"The distinction between Spartak and their local counterparts was that they had pizzazz. Their guys dressed in zoot suits, went out on the town after game night, and occasionally even toured the West, where they went on covert shopping sprees..."
on soccer -
a short book review by mike morgan
There's a real rollicking read out there and it's about soccer, but not about this most recent World Cup or things current. The book is called "Spartak Moscow: A History of the Peoples' Team in the Workers' State." It's written by a chap called Robert Edelman.
The central character in the tale is the founder and creator of the club, one Nikolai Starotsin. There were three soccer teams that mattered in the Soviet Union, Spartak, Dinamo, and CSKA Moscow. This competition started in the 1930s. Spartak was the most popular, a spontaneous favorite of the Soviet man and woman in the street. Dinamo was the NKV or KGB team, and Lavretny Beria, head of Stalin's secret police, hated Spartak because they were the better team. CSKA Moscow, the third squad, was the Red Army team.
In 1942, Starotsin was woken up one morning by two pistol waving goons who hauled him off to Lubianka prison. He was originally ridiculously accused of conspiring with the Nazis to assassinate Stalin, but that got dropped to a more benign swindling, bribery and theft charge, which earned him ten years in the Gulag. Starotsin did pay his players out of his own pocket, and he bribed officials to keep them out of the army, which is how these allegations came to be. In the prison camp, he was a celebrity, so his time wasn't that hard. He was even temporarily released by a Stalin son to coach the Air-Force unit. Spartak Moscow was then considered to be the peoples' team, a semi-autonomous institution. 100,000 spectators at one of their games was not an oddity.
One such match entailed a contest between Spartak and a touring Basque team in 1937 to raise funds for the Republican cause in Spain. Spartak won 6-2 and this was the talk of the town. But the real competition lay in that between the Moscow teams. This was nothing like the Yankees versus the Mets, or the Jets versus the Giants. Perhaps Manchester City playing Manchester United, or Barcelona against Real Madrid might be a little bit closer, but not by much.
The distinction between Spartak and their local counterparts was that they had pizzazz. Their guys dressed in zoot suits, went out on the town after game night, and occasionally even toured the West, where they went on covert shopping sprees. And it wasn't like Nikolai Starotsin was a toadie for the Voice of America or whatever. He wined and dined with Central Committee hacks and spoke the lingo. What was happening in Soviet soccer was that real peoples' aspirations were getting played out on the field. So whatever the internal contradictions were within the society, these manifested themselves at the stadiums. Spartak won the day here.
My sister Jenny once made a film in the early 1990s about the Orlando Pirates, Joburg South Africa's most popular black soccer team. Long before the Oakland Raiders and that chump Al Davis, the Orlando Pirates team flag was the buccaneer with the eye patch. The Orlando players of the 1950s are revered old men in the townships. These guys took their gals dancing on Saturday night, hired the only Chevy in the hood to get them there, and looked like Dino's Rat Pack. During the state of emergency, the Comrades would call a cease-fire against the police and army if the Orlando Pirates were playing.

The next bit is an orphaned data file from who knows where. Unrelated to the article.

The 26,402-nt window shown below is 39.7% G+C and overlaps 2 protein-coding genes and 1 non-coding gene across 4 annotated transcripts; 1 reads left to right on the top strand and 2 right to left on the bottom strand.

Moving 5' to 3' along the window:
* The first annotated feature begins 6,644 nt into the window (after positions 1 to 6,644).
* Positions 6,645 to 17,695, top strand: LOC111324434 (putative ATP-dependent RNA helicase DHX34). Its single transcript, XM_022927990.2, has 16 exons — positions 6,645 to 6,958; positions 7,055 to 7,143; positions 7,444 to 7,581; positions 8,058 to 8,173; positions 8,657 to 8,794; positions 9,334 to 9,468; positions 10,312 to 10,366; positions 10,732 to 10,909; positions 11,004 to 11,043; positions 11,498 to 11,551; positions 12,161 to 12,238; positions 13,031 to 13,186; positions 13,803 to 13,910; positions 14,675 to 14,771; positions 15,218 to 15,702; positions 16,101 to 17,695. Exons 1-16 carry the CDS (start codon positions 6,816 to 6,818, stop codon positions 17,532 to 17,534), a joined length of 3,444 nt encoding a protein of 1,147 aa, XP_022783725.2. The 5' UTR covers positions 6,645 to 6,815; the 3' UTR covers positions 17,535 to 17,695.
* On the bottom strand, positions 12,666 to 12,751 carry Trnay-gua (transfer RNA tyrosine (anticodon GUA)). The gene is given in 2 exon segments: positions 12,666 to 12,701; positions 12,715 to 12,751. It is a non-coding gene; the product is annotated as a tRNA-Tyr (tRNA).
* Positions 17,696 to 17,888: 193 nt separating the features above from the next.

The film is terrific, because it anecdotes that history and then it walks the viewer though the preparation for an upcoming game and the game itself. The Pirates get walloped and the coach blames the players, the players blame the coach, and they both blame the fans for not being vociferous enough. There is a sense of mourning, like a death in the family throughout the township that day. It's spectacularly funny and sad too. This explains why the Bafana losses at this last World Cup were more than just upsetting to black South Africans. My other sister Bronnie, who lives in Port Elizabeth, S.A., said that in one of the shellackings, the sentiment was such that people wanted to run onto the pitch to help the players win. Losses like these rub salt into a deeper, gaping wound. Punting for the soccer team is all that some people have, everything else is a grind
a tough life made even more depressing by the soccer squad going south.
Nikolai Starotsin outlived 'em all. He died in 1996 at the age of 98 years. He managed to maintain control of Spartak until close to the end of his life. Soccer's popularity in Russia died during the Glastnost years. The protagonist lived through it all, Stalin's insanity, the Kruschev waffling, and the Gorbachev drift. He was never a capitalist, but Spartak had gimmicks at their games like "guess the score" and raffles that had an attraction. They sold tickets too, very cheaply, because their matches were always sold out. They also never received state funds which the other more disciplined state-sponsored teams got. Spartak was an alternative to the boring grayness.
One of the favorite slogans of Spartak fans shouted out at games and translated into English was "Make Soap out of the Ref." Perhaps some supporters of various World Cup 2010 team might agree with this sentiment after a host of bungled calls.
Most books about professional sports aren't that compelling. They either dwell on hero-worship, hard luck stories, rags-to-riches themes, or just sprout the cliches of the industry and the sports press. Now and again, a gem comes around. If you want more like this one, read "Dancing Shoes is Dead" by Gavin Evans about black boxing in South Africa. He wrote another goodie called "Prince of the Ring" about Naseem Haseed. Gavin Evans is white South African
we weren't all miserable yes-men.